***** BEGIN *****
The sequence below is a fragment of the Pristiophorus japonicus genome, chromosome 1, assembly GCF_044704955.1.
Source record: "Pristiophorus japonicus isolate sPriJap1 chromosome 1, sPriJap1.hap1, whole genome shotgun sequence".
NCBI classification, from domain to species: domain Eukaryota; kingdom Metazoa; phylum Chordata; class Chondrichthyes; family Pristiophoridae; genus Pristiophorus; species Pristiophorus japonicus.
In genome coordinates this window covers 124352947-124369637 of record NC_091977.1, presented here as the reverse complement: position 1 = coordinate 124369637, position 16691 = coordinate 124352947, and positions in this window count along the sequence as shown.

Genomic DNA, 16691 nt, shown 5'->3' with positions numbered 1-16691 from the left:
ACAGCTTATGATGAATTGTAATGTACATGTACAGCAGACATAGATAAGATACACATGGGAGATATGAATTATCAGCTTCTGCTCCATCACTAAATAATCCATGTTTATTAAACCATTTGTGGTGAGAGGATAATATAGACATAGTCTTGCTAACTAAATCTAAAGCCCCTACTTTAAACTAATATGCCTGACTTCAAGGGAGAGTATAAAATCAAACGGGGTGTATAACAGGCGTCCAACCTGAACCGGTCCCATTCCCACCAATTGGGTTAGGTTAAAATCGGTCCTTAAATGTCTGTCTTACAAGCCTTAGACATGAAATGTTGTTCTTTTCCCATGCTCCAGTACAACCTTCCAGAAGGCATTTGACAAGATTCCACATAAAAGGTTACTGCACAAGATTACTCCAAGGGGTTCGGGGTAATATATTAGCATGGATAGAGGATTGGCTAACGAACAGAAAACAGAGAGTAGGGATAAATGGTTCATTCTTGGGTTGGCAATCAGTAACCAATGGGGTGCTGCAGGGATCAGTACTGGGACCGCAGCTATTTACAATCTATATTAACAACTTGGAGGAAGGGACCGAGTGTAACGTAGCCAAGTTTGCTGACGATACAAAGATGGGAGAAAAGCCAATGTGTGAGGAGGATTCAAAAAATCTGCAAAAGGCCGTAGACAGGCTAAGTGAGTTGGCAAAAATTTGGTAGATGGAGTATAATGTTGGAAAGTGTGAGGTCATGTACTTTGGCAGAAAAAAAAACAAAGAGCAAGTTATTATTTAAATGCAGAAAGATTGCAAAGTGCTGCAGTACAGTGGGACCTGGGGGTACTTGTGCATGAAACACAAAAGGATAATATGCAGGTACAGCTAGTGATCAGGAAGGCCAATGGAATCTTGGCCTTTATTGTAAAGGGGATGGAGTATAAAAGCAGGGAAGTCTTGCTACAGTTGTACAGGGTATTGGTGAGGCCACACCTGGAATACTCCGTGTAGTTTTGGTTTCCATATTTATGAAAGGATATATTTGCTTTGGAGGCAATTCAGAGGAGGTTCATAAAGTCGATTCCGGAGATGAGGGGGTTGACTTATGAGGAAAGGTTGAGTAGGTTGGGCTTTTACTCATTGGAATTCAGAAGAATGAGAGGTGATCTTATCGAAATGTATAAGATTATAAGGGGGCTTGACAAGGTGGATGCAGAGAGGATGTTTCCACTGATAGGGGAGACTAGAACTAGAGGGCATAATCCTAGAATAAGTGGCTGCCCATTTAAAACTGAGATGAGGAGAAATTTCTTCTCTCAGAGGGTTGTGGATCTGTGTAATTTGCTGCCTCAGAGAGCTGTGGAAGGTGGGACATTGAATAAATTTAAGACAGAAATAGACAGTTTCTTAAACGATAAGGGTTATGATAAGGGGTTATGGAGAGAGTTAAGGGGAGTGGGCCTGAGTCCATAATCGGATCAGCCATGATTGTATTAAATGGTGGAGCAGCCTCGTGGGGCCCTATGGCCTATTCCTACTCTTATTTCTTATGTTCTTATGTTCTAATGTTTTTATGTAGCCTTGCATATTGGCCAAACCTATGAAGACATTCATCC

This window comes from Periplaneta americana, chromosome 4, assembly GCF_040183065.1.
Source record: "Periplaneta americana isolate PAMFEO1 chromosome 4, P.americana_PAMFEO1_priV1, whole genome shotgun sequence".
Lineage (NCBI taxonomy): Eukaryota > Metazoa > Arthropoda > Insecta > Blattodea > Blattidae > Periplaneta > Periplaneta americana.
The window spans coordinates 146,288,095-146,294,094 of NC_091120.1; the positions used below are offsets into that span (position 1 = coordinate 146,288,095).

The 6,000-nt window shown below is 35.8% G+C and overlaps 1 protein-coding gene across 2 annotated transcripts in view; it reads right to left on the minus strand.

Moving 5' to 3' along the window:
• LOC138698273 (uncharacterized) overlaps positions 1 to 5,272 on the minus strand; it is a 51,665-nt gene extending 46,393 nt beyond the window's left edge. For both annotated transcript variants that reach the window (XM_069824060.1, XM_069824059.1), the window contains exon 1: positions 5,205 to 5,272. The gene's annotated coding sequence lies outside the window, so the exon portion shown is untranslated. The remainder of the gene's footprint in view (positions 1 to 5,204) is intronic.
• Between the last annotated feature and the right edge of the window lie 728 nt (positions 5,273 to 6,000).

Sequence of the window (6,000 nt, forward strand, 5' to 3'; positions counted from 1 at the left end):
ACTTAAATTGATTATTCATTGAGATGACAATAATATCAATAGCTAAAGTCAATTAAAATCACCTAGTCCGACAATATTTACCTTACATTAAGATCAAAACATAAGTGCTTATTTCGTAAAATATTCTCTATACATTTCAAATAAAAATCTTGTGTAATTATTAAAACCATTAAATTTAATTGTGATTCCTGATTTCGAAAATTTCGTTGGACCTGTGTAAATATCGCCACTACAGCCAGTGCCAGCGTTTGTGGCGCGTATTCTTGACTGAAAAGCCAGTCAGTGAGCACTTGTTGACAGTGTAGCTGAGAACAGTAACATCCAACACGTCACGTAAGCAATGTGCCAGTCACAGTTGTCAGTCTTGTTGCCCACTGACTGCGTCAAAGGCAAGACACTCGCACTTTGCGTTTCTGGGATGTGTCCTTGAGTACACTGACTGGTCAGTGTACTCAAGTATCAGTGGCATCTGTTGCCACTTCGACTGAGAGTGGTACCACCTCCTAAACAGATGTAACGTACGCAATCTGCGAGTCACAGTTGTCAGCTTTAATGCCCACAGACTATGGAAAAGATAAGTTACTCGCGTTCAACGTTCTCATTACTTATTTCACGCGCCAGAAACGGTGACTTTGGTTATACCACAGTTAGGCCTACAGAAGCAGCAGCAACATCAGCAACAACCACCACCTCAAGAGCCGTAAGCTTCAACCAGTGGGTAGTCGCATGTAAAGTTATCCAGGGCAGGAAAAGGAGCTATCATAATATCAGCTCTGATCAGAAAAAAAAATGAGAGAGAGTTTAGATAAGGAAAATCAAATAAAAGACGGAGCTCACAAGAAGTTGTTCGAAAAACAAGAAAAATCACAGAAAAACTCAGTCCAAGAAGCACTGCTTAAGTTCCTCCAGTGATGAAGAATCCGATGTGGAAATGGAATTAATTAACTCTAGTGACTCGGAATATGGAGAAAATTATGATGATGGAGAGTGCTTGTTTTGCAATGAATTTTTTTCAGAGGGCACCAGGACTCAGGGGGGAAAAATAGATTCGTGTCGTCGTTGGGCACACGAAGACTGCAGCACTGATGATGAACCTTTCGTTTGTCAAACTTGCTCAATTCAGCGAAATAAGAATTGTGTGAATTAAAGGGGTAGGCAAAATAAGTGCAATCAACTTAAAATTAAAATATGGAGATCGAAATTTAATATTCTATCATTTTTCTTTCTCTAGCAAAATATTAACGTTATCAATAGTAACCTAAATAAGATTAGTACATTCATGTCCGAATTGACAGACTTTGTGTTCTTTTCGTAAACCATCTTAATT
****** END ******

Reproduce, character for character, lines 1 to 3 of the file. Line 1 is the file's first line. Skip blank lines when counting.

The sequence below is a fragment of the Pristiophorus japonicus genome, chromosome 1, assembly GCF_044704955.1.
Source record: "Pristiophorus japonicus isolate sPriJap1 chromosome 1, sPriJap1.hap1, whole genome shotgun sequence".
NCBI classification, from domain to species: domain Eukaryota; kingdom Metazoa; phylum Chordata; class Chondrichthyes; family Pristiophoridae; genus Pristiophorus; species Pristiophorus japonicus.